Bang! The gun went off and we waited. After about 5 minutes we made it to the starting mat. I started my watch and off we went. The first thing I noticed was wow, this really is slow. I wanted to sprint away, but Andrea J. kept me in line and would fall back with the group. We hit mile one at maybe at 9:15 pace. “Trust in then process Andrea!” I kept telling myself. Soon the pace picked up. We weaved through downtown into residential neighborhoods. By miles three and four we were running 7:50 minute miles. The roads were packed with people and it was all I could do to stay with the group. I was jumping curbs and running though packs of friends, “On your left!” This was supposed to be the most beautiful part of the course with the tree line boulevard with stately mansions. It was all I could do to watch the group and keep up. I missed the beautiful houses, for the most part.

Finally around mile five we evened out and Andrea J. reported to me that we averaging about an 8:10 pace and doing great. We eased in front of the pace group but could hear their conversations and see them out of the corner of our eye. I saw a bank with the temperature on the sign, 50 degrees. It was a great day for running. We plugged along for a bit more before Andrea J. reported that we were about to hit the trail. We scurried to the front of the pack and burst on to the trail as quick as we could to avoid the stampede. Basically all the runners that were spread across two lanes of traffic were now suddenly smashed onto one 10 foot bike trail. We knew this was coming and knew this could potentially be a spot were we lost our lead on the clock. We picked up the pace again. We passed people in the grass on the left and the right and squeezed through friends. All I kept thinking is, “these people had no business lining up at the start where they did, because they are way too slow.” I am crabby when I run. The trail offered other obstacles as well; curbs. At the streets we had to jump curbs to get back on the trail. This was definitely something I was not used to in marathons.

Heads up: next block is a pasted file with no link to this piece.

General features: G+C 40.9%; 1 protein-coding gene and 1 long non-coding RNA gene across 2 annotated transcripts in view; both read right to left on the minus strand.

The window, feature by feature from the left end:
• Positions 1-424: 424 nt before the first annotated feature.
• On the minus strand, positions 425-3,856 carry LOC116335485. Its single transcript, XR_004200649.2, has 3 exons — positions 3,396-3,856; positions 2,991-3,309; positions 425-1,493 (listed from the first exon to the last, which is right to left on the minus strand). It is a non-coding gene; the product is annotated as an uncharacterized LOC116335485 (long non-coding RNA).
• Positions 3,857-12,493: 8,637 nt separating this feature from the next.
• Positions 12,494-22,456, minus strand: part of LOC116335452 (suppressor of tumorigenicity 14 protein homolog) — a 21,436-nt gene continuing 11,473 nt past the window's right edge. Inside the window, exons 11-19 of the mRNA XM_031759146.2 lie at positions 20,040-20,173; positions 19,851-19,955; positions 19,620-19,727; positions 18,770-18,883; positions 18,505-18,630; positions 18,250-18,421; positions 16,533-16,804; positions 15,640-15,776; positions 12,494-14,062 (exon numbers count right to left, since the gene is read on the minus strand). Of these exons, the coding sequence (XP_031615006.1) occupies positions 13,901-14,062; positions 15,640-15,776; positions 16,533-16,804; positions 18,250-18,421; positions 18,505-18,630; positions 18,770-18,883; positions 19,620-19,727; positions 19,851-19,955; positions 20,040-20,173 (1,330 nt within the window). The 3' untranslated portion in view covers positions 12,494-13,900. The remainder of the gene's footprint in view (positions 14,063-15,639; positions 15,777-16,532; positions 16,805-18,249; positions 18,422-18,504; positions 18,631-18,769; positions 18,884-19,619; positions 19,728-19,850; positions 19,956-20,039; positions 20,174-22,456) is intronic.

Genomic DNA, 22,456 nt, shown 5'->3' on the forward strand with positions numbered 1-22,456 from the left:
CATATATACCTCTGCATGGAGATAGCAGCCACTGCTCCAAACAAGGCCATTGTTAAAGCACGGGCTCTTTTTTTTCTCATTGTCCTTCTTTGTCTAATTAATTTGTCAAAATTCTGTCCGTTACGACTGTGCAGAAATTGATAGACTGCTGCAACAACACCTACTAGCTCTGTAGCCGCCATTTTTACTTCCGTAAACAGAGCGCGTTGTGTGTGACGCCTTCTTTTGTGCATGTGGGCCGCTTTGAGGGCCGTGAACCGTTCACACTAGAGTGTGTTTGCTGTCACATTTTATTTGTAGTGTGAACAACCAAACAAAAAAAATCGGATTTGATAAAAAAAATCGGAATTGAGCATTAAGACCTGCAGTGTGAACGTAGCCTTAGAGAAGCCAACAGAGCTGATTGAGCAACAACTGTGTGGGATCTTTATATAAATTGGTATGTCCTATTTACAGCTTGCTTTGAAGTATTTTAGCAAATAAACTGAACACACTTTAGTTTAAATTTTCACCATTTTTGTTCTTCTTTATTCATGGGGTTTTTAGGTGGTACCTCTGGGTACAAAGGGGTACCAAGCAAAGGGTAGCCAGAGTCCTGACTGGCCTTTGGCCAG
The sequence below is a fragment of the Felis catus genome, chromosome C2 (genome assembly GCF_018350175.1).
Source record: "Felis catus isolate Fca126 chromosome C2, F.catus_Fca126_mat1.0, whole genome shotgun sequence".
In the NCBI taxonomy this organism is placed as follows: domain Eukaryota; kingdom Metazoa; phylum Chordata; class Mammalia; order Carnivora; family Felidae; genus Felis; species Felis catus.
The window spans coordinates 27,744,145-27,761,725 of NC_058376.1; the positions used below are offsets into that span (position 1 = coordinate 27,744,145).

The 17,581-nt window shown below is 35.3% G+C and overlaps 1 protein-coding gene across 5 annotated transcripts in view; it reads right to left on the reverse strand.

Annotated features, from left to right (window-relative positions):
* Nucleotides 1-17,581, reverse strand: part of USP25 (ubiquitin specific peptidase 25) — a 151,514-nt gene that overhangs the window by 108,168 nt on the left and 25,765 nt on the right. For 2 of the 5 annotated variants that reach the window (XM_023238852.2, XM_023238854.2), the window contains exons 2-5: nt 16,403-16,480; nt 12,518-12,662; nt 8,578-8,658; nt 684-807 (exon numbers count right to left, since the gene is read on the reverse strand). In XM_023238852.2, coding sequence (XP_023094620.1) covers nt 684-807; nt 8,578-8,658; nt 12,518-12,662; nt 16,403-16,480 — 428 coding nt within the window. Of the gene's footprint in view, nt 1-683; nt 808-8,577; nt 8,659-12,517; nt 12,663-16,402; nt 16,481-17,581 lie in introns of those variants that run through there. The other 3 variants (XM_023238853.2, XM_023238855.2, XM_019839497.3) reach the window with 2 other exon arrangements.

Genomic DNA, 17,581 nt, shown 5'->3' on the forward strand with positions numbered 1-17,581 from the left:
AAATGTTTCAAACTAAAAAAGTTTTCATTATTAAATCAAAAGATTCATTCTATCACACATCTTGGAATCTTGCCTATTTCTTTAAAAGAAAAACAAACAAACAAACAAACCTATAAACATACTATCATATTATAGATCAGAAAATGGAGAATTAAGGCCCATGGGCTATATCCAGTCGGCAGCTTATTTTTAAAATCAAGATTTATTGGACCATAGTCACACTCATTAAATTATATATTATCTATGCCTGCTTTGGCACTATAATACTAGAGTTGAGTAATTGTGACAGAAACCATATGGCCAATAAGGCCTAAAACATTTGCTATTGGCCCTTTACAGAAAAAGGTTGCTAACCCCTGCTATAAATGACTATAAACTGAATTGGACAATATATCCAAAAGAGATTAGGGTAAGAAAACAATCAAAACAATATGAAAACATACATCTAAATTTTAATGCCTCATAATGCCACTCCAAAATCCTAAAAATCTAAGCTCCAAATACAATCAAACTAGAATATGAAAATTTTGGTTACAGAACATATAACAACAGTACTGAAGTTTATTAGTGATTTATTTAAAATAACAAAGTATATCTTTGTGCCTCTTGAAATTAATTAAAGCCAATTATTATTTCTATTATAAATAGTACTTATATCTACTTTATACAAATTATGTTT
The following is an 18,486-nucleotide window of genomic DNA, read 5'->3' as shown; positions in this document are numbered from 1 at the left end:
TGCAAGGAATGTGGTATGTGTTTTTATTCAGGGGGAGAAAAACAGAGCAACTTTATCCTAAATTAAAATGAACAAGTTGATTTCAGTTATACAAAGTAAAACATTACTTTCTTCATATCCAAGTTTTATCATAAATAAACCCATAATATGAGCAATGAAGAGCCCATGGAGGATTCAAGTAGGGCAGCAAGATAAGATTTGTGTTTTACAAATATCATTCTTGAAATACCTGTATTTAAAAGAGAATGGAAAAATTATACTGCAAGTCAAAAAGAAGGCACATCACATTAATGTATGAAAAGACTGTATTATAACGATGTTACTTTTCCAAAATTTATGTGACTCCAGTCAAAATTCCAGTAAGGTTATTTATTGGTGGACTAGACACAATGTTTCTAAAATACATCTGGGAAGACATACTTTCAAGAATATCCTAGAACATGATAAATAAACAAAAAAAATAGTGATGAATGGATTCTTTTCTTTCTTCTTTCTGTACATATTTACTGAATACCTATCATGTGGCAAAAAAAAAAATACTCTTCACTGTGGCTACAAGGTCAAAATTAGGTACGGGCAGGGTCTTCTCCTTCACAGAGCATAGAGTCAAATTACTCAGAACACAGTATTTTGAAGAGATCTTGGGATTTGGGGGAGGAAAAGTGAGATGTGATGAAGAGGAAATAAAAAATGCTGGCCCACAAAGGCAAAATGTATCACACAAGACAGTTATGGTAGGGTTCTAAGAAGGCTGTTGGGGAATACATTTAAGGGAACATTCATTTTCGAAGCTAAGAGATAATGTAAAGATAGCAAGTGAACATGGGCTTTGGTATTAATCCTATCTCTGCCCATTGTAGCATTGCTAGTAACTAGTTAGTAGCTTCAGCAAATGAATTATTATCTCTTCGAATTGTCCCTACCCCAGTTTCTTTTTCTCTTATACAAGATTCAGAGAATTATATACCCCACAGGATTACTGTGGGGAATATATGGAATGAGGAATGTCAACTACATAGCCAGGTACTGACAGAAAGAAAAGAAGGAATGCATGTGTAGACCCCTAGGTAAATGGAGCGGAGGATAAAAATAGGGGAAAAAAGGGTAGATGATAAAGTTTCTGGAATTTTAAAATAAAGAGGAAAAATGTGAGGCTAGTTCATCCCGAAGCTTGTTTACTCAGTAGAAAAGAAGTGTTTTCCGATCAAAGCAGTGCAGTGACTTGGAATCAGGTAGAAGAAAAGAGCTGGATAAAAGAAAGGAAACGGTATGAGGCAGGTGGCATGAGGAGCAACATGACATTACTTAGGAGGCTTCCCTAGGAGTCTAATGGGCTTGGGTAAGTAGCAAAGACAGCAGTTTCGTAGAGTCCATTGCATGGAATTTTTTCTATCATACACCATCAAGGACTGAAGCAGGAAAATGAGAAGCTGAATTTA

One huge plus to Lincoln: they put lids on their cups and have straws!! I ran through ever water stop because I could sip through the straw while running instead of splashing most my drink across my